We also examined contactin expression by Western blotting. Contactin is expressed by neurons and oligodendrocytes, but not by Schwann cells, and is similarly progressively downregulated in the cocultures (Fig. A
). Of note, contactin is detected as a doublet on neurons and as a single band on oligodendrocytes. We had previously found that the upper band of this doublet is removed by phosphatidylinositol phospholipase C, whereas the lower band is phosphatidylinositol phospholipase C–resistant and is likely a preform of contactin (Rosen et al., 1992
). As shown in Fig. B
, Caspr and contactin expression also significantly decrease during postnatal sciatic nerve development (day 1 through adulthood). At all times, they are present at substantially reduced levels in sciatic nerves when compared with hippocampus (Fig. B
, lane Hc
) used as a CNS control.
A Northern blot for contactin (Fig. C
) confirms its high level expression in oligodendroglia; a major band of ~6.4 kb and minor bands between 3–4 kb were present, consistent with previous reports (Gennarini et al., 1989
). No expression of contactin was detected in Schwann cells or at varying times of sciatic nerve development. By contrast, Caspr mRNA of the expected size (6.2 kb) was detected in the CNS control but not in glia or sciatic nerve samples (data not shown). These results are consistent with the protein studies described above and indicate that Caspr and contactin in sciatic nerve are exclusively of axonal origin.
Redistribution of Caspr during Myelination
To investigate further the mechanisms by which Caspr becomes concentrated at the paranodes, we have analyzed its distribution at different times of myelination in the coculture system (Fig. ). Schwann cells were seeded onto preestablished networks of DRG neurites and maintained for several days in a defined media in which Schwann cells proliferate but do not ensheathe or myelinate nerve fibers. Ascorbic acid was then added (day 0) to initiate ensheathment and myelination. Cultures were fixed at various times thereafter and double stained for Caspr and MAG, a myelin-specific protein that is expressed at the onset of myelination (Owens and Bunge, 1989
Figure 4 Redistribution of Caspr during myelination in vitro. Schwann cells were added to cultures of dissociated sensory neurons and allowed to repopulate the neurites. Ascorbic acid and serum were added to promote myelination, and cultures were fixed after (more ...)
New myelin sheaths begin to form on days 3 to 4 in the cocultures and can be detected by their expression of MAG (Fig. B, asterisks). Caspr is initially diffusely expressed along the entire neurite at this time, although at somewhat reduced levels compared with pure populations of neurons (Fig. A). Interestingly, in some instances there appeared to be a slight increase in Caspr expression under some of the forming segments of myelin (data not shown). By 6–7 d, myelin sheaths have begun to compact, as indicated by the redistribution of MAG into the periaxonal glial membrane, Schmidt-Lanterman incisures and the paranodal loops. At the same time, Caspr began to accumulate into the paranodes of a few myelinated segments. (Examples of nascent paranodes are indicated by the arrowheads in Fig. C.) Of additional note, Caspr expression frequently appeared attenuated at the center of corresponding internodes.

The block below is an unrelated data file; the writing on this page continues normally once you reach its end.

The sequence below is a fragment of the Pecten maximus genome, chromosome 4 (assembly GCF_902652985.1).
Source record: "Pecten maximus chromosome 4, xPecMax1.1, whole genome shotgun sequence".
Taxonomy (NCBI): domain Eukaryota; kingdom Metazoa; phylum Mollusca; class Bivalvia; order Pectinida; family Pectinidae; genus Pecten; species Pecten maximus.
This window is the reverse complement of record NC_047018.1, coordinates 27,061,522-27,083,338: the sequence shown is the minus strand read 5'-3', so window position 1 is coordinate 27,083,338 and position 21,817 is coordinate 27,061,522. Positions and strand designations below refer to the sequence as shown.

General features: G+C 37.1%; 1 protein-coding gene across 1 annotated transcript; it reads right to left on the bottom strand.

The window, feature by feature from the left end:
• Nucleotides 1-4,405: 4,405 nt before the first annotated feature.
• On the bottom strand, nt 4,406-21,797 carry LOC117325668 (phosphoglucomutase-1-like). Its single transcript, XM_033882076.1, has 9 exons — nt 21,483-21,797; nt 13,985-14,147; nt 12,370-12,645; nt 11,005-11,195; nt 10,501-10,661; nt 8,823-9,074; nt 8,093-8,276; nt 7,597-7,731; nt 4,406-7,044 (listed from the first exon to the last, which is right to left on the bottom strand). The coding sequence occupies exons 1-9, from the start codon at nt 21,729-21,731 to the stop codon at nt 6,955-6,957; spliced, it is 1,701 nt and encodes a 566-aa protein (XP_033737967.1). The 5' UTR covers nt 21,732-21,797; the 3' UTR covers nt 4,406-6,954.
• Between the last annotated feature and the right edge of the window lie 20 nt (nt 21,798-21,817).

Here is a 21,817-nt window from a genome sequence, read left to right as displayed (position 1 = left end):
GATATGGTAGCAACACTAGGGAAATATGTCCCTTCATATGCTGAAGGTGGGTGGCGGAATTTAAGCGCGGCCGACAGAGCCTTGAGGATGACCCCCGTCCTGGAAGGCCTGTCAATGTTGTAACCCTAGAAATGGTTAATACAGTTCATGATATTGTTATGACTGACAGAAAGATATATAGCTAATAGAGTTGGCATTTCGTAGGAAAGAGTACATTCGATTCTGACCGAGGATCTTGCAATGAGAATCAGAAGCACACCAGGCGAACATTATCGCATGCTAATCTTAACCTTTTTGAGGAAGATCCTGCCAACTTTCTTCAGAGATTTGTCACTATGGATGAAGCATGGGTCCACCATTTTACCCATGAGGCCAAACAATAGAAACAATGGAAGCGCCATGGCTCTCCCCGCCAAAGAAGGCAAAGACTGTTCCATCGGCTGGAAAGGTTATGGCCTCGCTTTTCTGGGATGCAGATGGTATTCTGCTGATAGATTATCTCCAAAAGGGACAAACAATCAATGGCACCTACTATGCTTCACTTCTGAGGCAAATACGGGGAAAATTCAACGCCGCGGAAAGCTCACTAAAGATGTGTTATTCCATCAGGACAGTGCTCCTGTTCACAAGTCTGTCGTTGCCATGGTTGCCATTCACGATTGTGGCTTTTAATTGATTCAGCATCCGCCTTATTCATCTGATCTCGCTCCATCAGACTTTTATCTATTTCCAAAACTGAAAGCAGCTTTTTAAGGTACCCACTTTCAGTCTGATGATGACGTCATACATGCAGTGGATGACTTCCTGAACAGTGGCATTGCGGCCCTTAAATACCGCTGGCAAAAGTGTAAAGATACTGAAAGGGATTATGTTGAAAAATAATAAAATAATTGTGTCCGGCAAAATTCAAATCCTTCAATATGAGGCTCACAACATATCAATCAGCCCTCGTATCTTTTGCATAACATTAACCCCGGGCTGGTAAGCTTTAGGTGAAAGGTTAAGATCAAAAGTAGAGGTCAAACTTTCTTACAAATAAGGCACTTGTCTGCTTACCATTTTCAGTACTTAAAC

By 11 d, there is a striking accumulation of Caspr into multiple paranodes (Fig. , E and F). Concentrations of Caspr were invariably associated with well-myelinated segments, particularly those associated with MAG-positive Schmidt-Lanterman incisures, and accumulated into both paranodes of a myelinated segment at approximately the same time. Expression in the internode was reduced in those segments containing concentrations of Caspr at the paranodes compared with other segments that were still in the process of myelination. Two examples are indicated by arrows in Fig. , E and F, which mark paranodal accumulations. It may be seen that the mature myelin internodes located above the arrows express less Caspr than the two nascent myelin internodes located below the arrows. Taken together, these results indicate that Caspr accumulation in the paranodal region is a late event that occurs with myelin compaction and maturation and is likely to reflect a redistribution from the internode.
Caspr Is Concentrated in Paranodes in the CNS and PNS
To determine whether Caspr is localized at the paranodes of myelinated fibers in the PNS and CNS in vivo, whole mounts of teased rat sciatic nerve fibers and sections through various regions of the rat brain were immunolabeled with anti-Caspr antibody and examined by light microscopy. Intense paranodal staining for Caspr was observed in sciatic nerve fibers (Fig. A), and virtually all of the fiber tracts in the brain, including the large myelinated axons of the facial nerve (Fig. B) and the small, thinly myelinated axons of the corpus callosum (Fig. A). Minimal staining, if any at all, was evident in the internodes. Paranodal staining was not observed with the corresponding control preimmune serum (data not shown). Although the protein appeared to be absent from the outer surfaces of the paranodal loops, it could not be determined at the light microscopic level whether Caspr immunoreactivity was associated with the inner surfaces of the paranodal loops adjacent to the axon, the axonal membrane, or with both. More precise localization of the protein was resolved by immunoelectron microscopy (see below).